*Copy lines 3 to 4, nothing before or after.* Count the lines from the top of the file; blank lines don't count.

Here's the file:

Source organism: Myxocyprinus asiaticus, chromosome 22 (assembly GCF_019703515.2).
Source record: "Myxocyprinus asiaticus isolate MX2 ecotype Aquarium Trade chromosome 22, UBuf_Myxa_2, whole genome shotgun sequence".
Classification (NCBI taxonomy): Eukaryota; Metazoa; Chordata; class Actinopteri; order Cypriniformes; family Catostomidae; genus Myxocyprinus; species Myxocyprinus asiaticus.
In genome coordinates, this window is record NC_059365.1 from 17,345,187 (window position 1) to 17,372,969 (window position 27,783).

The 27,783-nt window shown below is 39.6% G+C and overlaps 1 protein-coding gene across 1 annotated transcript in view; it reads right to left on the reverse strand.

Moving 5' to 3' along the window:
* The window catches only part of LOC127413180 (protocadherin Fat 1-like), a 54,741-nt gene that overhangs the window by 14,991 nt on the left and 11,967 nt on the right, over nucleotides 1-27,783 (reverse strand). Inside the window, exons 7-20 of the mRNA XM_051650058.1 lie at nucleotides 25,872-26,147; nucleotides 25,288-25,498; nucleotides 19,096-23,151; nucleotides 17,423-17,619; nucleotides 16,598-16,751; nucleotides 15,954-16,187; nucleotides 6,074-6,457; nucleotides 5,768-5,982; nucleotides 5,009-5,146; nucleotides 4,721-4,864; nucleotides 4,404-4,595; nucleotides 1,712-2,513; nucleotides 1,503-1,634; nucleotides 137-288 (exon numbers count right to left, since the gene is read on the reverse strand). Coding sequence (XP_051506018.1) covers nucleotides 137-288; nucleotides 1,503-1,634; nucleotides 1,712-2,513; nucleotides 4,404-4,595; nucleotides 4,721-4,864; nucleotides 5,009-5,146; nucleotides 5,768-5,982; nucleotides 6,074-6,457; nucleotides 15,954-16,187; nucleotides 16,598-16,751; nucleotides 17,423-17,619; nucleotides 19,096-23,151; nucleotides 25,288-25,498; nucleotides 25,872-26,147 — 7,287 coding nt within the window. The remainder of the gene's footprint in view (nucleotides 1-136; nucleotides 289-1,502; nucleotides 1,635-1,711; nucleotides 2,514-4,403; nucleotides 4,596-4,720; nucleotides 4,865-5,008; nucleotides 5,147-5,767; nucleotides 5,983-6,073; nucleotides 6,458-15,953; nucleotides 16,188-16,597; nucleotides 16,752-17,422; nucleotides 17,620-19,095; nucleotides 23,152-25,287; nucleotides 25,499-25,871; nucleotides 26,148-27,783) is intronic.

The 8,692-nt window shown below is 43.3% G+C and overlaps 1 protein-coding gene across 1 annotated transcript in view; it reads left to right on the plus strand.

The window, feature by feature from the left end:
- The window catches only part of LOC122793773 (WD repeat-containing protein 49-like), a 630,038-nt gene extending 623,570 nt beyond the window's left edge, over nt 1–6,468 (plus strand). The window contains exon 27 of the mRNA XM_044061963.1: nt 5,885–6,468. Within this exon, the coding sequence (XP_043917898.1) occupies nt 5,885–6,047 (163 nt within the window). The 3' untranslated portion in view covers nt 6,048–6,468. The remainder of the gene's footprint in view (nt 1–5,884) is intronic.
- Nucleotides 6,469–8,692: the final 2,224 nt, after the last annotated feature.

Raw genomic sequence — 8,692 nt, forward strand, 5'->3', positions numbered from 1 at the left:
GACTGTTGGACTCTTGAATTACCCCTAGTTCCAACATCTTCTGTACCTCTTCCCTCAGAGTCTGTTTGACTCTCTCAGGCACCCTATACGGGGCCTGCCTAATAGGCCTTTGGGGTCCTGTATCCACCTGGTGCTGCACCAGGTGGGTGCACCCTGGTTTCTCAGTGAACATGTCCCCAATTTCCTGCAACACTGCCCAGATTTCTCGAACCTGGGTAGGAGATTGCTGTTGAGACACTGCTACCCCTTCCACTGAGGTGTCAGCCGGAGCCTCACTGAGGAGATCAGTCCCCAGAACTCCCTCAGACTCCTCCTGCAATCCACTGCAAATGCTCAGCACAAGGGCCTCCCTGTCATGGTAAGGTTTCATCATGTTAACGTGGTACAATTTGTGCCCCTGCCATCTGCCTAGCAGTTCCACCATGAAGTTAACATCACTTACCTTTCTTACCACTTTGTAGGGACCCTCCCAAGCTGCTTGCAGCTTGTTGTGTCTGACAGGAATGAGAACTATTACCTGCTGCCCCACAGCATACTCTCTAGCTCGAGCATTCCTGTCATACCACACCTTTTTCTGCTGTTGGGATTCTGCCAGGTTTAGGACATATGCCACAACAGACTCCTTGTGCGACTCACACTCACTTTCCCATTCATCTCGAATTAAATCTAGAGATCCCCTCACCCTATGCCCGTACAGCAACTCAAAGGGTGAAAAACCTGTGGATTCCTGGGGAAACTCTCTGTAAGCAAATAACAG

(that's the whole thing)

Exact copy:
Classification (NCBI taxonomy): Eukaryota; Metazoa; Chordata; class Actinopteri; order Cypriniformes; family Catostomidae; genus Myxocyprinus; species Myxocyprinus asiaticus.
In genome coordinates, this window is record NC_059365.1 from 17,345,187 (window position 1) to 17,372,969 (window position 27,783).